About once a month, I have a mommy tantrum over my messy house. My husband arrives home from work to see the rage in my eyes, and he knows it’s coming. I rant about the piles of shit on every flat surface, the socks and granola bar wrapper discarded on the living room rug, and the stacks of dirty dishes. Then there’s the five baskets of clean laundry that my family digs through rather than sorts and puts away.
My husband is empathetic. As I’ve told him time and time again, I work, live, and play in the same space—our home. When it’s a hot mess, I’m a hot mess.
Yes, I’ve heard all the cutesy sayings. Memories are made in messy houses, or something like that. I should be too blessed to be stressed. Oh, and I should be thankful that I have a house to clean up, clothes to wash, and dishes to scrub.
None of these cliche renderings eradicate my anxiety over a messy house. I will hyper-focus on the damn granola bar wrapper, stewing. Should I pick it up so I can move on? Or do I wait for the offender to get home and tell them to pick up their trash? I’ve even done the whole wait-and-see. This is when a parent gets pissed about an undone task and leaves it, waiting to see how long it takes before someone else—anyone else—notices and decides to take responsibility. I don’t recommend this strategy. FYI, it doesn’t work.
I’ve been anxious my entire life, receiving an official diagnosis of generalized anxiety disorder in my thirties. Trust me, I have tried to change, attempting to give those messes a nonchalant “oh well” and proceeding to have a tickle fight with the kids. I can’t do it, the “faking it until I make it.” I’ve gotten ten minutes into an activity with my kids, tops, before I hop up to sweep the kitchen floor.
Messes provide me with a sense of chaos and dread. I don’t like undone tasks—which only pile up on my ever-long to-do list. I perseverate until I grow motivated enough to rage clean the pantry. If not me, who else is going to toss the stale cereal and empty baggie boxes?
Sure, there are chore charts and reward systems for kids to follow—if that’s your family’s vibe. Yes, my husband is my equal partner. He does dishes, changes diapers, and cooks breakfast every Saturday morning. We don’t live in a 1950s, patriarchal, get-me-a-sandwich-and-a-cocktail kind of household. However, because I am home more hours than anyone else in my family, sometimes the majority of the work falls on me.
I simply can’t focus when my house looks like a tornado-hurricane-earthquake hit it. As much as I wish there was an end in sight, the reality is that having a big family and a busy life means there are always going to be messes. This reality alone gives me more anxiety.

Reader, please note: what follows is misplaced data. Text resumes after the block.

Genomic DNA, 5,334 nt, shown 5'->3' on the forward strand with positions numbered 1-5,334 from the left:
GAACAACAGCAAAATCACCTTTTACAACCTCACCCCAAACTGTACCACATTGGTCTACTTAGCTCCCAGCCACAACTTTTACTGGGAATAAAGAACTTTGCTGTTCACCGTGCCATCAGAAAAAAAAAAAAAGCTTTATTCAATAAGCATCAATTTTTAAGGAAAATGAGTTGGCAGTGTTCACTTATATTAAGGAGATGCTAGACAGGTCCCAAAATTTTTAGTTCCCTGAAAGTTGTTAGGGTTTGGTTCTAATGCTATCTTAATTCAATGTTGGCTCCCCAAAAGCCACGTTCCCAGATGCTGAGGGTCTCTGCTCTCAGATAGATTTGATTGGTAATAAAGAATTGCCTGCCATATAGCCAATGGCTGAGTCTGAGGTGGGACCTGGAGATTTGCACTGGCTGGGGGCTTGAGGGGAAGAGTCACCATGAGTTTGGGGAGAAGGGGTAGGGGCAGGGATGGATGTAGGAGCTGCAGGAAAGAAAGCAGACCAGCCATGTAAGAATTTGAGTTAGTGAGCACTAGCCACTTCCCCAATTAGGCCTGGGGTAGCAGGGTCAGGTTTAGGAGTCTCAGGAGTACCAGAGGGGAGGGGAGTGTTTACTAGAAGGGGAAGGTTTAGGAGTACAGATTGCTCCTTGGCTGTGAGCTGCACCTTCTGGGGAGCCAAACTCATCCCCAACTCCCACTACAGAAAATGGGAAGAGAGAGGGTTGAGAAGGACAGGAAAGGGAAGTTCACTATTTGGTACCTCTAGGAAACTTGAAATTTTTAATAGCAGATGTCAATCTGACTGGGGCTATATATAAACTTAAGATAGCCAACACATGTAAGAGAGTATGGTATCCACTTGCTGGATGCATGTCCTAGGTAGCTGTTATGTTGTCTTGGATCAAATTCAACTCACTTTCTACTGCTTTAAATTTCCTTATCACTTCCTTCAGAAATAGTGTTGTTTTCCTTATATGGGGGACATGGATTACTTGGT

People are often quick to mock those who keep a clean house, labeling them as neat freaks. It’s hurtful and insulting, because I know others like me whose anxiety can dominate every area of their lives, including their homes. Keeping the house tidied makes a difference in how our days go. If our home-space has some sort of order, our minds are at ease. We can focus better at work, we can better connect with our kids and partners, and we don’t feel angst over a pile of unfolded laundry.
My need for order isn’t about being a germaphobe—another popular label—either. Trust me. I have four children. There’s absolutely no such thing as complete germ prevention. Of course, I would love for us to never have a stomach bug, strep, or influenza ever again—but that’s not going to happen.
I am who I am, but what makes it challenging are the voices of those who dismiss or poke fun of my house-can’t-be-messy anxiety. One day I read in a mommy group that a stay-at-home mom of three little kids confessed that she couldn’t chill when her home was a disaster. She was asking for suggestions. There’s always that one know-it-all who piously claps back. Long story short, mean mommy told distressed mommy to stop being so uptight. As if having anxiety is a choice.
Another poster, attempting to be kind but coming across as dismissive, reminded the mom that kids grow up so fast. We should savor our moments with them, relishing in all of their firsts. Yet another commenter told the overwhelmed mom that she must have a lot of time on her hands to worry about how much dust had collected on the dining table. Her advice? Just focus on taking care of your kids.
I’m pretty sure this mama wasn’t neglecting her children—just as I don’t. She was, however, struggling to focus on the chaos that couldn’t be helped—her kids—because her surroundings also felt out-of-control. Anxiety teaches those of us with it that control will bring us relief, even when it’s only temporary.
I’ve accepted that I’m never going to take on Elsa’s let-it-go mindset when it comes to maintain my home. It’s not in me. Though my anxiety is fairly well-controlled with therapy, medication, and exercise, I can’t extinguish the pull to start a load of towels before sitting down to write.
If you battle with maintaining a somewhat clean house for the sake of your sanity, you aren’t alone. This struggle is real. The assumptions made about us are hurtful—but we don’t have time to focus on those for long. We’re too busy purging our kids’ closets.
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